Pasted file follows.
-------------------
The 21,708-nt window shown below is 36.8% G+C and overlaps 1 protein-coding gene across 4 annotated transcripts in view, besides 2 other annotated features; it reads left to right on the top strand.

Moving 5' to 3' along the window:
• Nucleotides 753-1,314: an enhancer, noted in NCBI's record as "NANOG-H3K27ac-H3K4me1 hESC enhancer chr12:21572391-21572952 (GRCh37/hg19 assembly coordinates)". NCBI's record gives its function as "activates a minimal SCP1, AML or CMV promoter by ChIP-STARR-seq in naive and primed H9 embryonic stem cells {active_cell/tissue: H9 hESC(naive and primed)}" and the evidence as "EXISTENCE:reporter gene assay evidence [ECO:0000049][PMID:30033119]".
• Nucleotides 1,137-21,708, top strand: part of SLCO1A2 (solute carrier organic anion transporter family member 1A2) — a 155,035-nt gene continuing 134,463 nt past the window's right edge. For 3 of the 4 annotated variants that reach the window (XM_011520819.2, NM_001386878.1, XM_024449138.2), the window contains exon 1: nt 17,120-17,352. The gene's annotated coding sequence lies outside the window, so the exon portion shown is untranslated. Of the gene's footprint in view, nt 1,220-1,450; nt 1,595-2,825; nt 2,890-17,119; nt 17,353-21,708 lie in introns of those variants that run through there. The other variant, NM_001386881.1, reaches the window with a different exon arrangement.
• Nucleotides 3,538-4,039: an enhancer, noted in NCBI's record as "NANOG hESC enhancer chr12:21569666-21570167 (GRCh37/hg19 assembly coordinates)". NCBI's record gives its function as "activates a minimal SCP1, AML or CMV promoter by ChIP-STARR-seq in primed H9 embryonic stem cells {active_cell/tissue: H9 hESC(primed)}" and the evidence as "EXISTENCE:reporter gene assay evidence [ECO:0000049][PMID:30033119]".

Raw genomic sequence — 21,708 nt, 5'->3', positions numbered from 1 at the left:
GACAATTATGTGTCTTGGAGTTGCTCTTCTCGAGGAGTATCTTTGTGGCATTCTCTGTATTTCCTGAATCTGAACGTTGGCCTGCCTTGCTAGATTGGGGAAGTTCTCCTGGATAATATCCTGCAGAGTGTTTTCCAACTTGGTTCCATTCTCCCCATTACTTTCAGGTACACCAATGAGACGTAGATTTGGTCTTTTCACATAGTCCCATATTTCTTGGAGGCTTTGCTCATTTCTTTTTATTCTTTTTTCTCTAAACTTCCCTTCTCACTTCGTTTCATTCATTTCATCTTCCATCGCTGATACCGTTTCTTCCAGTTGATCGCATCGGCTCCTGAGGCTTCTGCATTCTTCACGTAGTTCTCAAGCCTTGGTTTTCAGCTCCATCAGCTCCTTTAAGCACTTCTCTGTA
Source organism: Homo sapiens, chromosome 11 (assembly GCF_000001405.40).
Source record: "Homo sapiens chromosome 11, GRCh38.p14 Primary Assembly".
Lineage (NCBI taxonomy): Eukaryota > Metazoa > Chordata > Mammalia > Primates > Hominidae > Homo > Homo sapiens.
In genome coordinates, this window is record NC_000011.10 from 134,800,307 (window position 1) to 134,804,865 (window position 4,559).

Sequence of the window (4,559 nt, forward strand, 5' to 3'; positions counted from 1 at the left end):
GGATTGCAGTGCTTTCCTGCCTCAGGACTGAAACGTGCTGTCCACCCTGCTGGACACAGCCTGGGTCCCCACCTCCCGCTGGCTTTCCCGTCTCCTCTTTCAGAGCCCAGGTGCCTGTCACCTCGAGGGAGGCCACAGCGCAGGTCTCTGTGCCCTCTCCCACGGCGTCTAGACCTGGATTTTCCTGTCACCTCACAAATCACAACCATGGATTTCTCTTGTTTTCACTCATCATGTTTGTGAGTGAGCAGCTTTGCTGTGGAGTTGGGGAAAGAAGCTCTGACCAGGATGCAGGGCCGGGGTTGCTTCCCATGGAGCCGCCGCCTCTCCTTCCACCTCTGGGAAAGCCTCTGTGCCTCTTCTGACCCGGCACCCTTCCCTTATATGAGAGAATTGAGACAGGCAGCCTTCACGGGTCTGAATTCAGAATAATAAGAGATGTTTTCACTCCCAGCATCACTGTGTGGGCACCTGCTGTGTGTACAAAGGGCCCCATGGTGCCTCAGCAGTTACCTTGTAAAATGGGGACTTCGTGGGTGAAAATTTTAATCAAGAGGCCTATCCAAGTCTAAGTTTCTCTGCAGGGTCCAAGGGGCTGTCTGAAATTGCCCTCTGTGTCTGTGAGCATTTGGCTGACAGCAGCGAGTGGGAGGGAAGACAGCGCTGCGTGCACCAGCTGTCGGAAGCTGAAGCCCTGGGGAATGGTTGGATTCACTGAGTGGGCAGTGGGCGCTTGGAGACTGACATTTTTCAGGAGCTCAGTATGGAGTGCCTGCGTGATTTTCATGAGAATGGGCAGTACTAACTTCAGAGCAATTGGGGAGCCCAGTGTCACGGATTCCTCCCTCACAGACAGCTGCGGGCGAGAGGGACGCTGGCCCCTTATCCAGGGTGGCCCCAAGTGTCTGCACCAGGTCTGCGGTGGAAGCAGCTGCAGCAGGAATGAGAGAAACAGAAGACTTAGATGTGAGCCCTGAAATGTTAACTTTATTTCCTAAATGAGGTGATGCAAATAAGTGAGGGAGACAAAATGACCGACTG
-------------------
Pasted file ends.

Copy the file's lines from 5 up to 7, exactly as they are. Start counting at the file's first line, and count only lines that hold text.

• Nucleotides 3,538-4,039: an enhancer, noted in NCBI's record as "NANOG hESC enhancer chr12:21569666-21570167 (GRCh37/hg19 assembly coordinates)". NCBI's record gives its function as "activates a minimal SCP1, AML or CMV promoter by ChIP-STARR-seq in primed H9 embryonic stem cells {active_cell/tissue: H9 hESC(primed)}" and the evidence as "EXISTENCE:reporter gene assay evidence [ECO:0000049][PMID:30033119]".

Raw genomic sequence — 21,708 nt, 5'->3', positions numbered from 1 at the left:
GACAATTATGTGTCTTGGAGTTGCTCTTCTCGAGGAGTATCTTTGTGGCATTCTCTGTATTTCCTGAATCTGAACGTTGGCCTGCCTTGCTAGATTGGGGAAGTTCTCCTGGATAATATCCTGCAGAGTGTTTTCCAACTTGGTTCCATTCTCCCCATTACTTTCAGGTACACCAATGAGACGTAGATTTGGTCTTTTCACATAGTCCCATATTTCTTGGAGGCTTTGCTCATTTCTTTTTATTCTTTTTTCTCTAAACTTCCCTTCTCACTTCGTTTCATTCATTTCATCTTCCATCGCTGATACCGTTTCTTCCAGTTGATCGCATCGGCTCCTGAGGCTTCTGCATTCTTCACGTAGTTCTCAAGCCTTGGTTTTCAGCTCCATCAGCTCCTTTAAGCACTTCTCTGTA